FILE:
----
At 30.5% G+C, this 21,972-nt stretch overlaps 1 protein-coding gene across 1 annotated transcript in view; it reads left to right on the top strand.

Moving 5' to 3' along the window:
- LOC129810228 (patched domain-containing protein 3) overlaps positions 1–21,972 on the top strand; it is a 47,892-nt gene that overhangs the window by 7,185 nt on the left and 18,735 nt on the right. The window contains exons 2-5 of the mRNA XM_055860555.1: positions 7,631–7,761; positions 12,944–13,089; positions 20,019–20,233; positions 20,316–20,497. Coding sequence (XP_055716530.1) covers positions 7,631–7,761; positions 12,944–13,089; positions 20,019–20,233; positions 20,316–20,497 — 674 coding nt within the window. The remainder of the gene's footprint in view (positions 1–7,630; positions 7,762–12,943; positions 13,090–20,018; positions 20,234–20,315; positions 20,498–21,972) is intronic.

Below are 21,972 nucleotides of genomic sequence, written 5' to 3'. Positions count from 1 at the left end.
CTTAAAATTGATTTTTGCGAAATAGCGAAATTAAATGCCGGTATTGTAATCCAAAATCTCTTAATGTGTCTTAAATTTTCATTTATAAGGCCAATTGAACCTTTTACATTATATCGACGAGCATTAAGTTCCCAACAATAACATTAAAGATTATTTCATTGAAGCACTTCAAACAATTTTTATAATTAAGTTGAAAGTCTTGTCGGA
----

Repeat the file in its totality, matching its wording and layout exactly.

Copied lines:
At 30.5% G+C, this 21,972-nt stretch overlaps 1 protein-coding gene across 1 annotated transcript in view; it reads left to right on the top strand.

Moving 5' to 3' along the window:
- LOC129810228 (patched domain-containing protein 3) overlaps positions 1–21,972 on the top strand; it is a 47,892-nt gene that overhangs the window by 7,185 nt on the left and 18,735 nt on the right. The window contains exons 2-5 of the mRNA XM_055860555.1: positions 7,631–7,761; positions 12,944–13,089; positions 20,019–20,233; positions 20,316–20,497. Coding sequence (XP_055716530.1) covers positions 7,631–7,761; positions 12,944–13,089; positions 20,019–20,233; positions 20,316–20,497 — 674 coding nt within the window. The remainder of the gene's footprint in view (positions 1–7,630; positions 7,762–12,943; positions 13,090–20,018; positions 20,234–20,315; positions 20,498–21,972) is intronic.

Below are 21,972 nucleotides of genomic sequence, written 5' to 3'. Positions count from 1 at the left end.
CTTAAAATTGATTTTTGCGAAATAGCGAAATTAAATGCCGGTATTGTAATCCAAAATCTCTTAATGTGTCTTAAATTTTCATTTATAAGGCCAATTGAACCTTTTACATTATATCGACGAGCATTAAGTTCCCAACAATAACATTAAAGATTATTTCATTGAAGCACTTCAAACAATTTTTATAATTAAGTTGAAAGTCTTGTCGGA